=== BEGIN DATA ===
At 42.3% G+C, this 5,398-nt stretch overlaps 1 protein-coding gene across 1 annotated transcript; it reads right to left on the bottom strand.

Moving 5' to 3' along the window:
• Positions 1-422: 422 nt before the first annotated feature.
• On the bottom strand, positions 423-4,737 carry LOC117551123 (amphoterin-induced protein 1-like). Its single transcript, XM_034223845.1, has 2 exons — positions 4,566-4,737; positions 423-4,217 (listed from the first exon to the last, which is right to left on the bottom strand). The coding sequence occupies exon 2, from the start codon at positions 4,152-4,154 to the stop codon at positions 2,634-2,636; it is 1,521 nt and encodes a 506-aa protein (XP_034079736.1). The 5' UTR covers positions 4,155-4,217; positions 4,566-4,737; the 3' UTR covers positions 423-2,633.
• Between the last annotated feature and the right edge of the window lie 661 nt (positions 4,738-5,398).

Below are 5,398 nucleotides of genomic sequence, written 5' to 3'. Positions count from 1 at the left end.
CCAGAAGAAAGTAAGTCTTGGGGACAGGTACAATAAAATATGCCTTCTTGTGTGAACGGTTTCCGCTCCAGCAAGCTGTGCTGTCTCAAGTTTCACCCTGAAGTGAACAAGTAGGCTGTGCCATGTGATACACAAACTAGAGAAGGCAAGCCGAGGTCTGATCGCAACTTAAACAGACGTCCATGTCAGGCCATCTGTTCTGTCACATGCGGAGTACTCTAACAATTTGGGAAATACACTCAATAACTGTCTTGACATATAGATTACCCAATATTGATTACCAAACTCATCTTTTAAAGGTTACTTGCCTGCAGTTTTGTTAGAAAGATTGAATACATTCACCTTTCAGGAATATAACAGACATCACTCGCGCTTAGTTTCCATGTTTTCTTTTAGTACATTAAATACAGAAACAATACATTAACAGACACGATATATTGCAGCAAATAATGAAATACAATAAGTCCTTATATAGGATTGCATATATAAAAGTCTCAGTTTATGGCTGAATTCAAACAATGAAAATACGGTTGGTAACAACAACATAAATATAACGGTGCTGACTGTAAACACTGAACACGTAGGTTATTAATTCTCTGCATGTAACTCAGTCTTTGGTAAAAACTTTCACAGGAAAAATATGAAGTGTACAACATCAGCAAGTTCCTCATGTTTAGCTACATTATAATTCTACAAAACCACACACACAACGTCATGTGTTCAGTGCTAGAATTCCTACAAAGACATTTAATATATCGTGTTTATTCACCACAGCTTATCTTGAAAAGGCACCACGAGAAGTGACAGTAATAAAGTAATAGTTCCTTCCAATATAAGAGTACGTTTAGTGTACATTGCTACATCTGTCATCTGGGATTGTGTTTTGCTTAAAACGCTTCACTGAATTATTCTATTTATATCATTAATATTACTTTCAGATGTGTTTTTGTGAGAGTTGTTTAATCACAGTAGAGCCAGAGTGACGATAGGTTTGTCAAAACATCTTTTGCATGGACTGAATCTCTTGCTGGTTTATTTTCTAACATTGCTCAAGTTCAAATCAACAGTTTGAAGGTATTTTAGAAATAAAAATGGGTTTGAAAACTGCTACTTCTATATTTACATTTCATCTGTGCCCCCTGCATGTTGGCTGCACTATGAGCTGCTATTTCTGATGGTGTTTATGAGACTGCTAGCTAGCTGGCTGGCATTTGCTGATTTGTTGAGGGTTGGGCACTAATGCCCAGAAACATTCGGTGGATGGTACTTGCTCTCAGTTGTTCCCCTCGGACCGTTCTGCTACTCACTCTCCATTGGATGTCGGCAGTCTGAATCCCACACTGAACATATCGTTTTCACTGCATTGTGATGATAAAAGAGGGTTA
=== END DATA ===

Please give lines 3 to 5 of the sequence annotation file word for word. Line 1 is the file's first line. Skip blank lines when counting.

• Positions 1-422: 422 nt before the first annotated feature.
• On the bottom strand, positions 423-4,737 carry LOC117551123 (amphoterin-induced protein 1-like). Its single transcript, XM_034223845.1, has 2 exons — positions 4,566-4,737; positions 423-4,217 (listed from the first exon to the last, which is right to left on the bottom strand). The coding sequence occupies exon 2, from the start codon at positions 4,152-4,154 to the stop codon at positions 2,634-2,636; it is 1,521 nt and encodes a 506-aa protein (XP_034079736.1). The 5' UTR covers positions 4,155-4,217; positions 4,566-4,737; the 3' UTR covers positions 423-2,633.
• Between the last annotated feature and the right edge of the window lie 661 nt (positions 4,738-5,398).